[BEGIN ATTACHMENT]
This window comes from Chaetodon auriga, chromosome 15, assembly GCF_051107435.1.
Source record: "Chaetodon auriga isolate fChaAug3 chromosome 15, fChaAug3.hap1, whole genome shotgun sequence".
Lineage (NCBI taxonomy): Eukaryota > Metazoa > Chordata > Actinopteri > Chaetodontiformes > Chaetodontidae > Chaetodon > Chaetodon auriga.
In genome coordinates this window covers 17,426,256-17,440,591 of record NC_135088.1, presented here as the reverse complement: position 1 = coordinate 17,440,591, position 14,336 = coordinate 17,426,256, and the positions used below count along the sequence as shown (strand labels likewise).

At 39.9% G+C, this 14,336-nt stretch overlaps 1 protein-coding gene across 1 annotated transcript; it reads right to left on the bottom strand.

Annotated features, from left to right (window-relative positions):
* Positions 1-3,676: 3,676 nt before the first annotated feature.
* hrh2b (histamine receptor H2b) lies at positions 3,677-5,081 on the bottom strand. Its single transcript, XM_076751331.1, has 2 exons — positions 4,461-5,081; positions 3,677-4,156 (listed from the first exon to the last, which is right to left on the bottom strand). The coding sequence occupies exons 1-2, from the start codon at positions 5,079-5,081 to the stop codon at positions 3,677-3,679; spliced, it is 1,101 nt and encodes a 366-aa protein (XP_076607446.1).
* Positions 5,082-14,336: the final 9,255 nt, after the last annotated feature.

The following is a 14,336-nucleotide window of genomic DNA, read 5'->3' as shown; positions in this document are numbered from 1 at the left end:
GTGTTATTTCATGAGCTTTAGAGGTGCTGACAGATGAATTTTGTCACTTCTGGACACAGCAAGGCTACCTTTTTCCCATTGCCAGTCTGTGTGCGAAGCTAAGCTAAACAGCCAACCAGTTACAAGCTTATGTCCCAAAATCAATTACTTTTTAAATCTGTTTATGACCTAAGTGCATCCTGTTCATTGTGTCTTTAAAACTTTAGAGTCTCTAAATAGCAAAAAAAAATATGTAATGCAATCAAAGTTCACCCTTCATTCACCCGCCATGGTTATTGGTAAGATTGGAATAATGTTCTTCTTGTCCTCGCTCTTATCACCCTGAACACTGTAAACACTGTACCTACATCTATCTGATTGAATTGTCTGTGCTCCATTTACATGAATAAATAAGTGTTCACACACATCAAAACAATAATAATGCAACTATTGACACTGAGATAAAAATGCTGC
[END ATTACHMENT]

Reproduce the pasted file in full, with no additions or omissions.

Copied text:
This window comes from Chaetodon auriga, chromosome 15, assembly GCF_051107435.1.
Source record: "Chaetodon auriga isolate fChaAug3 chromosome 15, fChaAug3.hap1, whole genome shotgun sequence".
Lineage (NCBI taxonomy): Eukaryota > Metazoa > Chordata > Actinopteri > Chaetodontiformes > Chaetodontidae > Chaetodon > Chaetodon auriga.
In genome coordinates this window covers 17,426,256-17,440,591 of record NC_135088.1, presented here as the reverse complement: position 1 = coordinate 17,440,591, position 14,336 = coordinate 17,426,256, and the positions used below count along the sequence as shown (strand labels likewise).

At 39.9% G+C, this 14,336-nt stretch overlaps 1 protein-coding gene across 1 annotated transcript; it reads right to left on the bottom strand.

Annotated features, from left to right (window-relative positions):
* Positions 1-3,676: 3,676 nt before the first annotated feature.
* hrh2b (histamine receptor H2b) lies at positions 3,677-5,081 on the bottom strand. Its single transcript, XM_076751331.1, has 2 exons — positions 4,461-5,081; positions 3,677-4,156 (listed from the first exon to the last, which is right to left on the bottom strand). The coding sequence occupies exons 1-2, from the start codon at positions 5,079-5,081 to the stop codon at positions 3,677-3,679; spliced, it is 1,101 nt and encodes a 366-aa protein (XP_076607446.1).
* Positions 5,082-14,336: the final 9,255 nt, after the last annotated feature.

The following is a 14,336-nucleotide window of genomic DNA, read 5'->3' as shown; positions in this document are numbered from 1 at the left end:
GTGTTATTTCATGAGCTTTAGAGGTGCTGACAGATGAATTTTGTCACTTCTGGACACAGCAAGGCTACCTTTTTCCCATTGCCAGTCTGTGTGCGAAGCTAAGCTAAACAGCCAACCAGTTACAAGCTTATGTCCCAAAATCAATTACTTTTTAAATCTGTTTATGACCTAAGTGCATCCTGTTCATTGTGTCTTTAAAACTTTAGAGTCTCTAAATAGCAAAAAAAAATATGTAATGCAATCAAAGTTCACCCTTCATTCACCCGCCATGGTTATTGGTAAGATTGGAATAATGTTCTTCTTGTCCTCGCTCTTATCACCCTGAACACTGTAAACACTGTACCTACATCTATCTGATTGAATTGTCTGTGCTCCATTTACATGAATAAATAAGTGTTCACACACATCAAAACAATAATAATGCAACTATTGACACTGAGATAAAAATGCTGC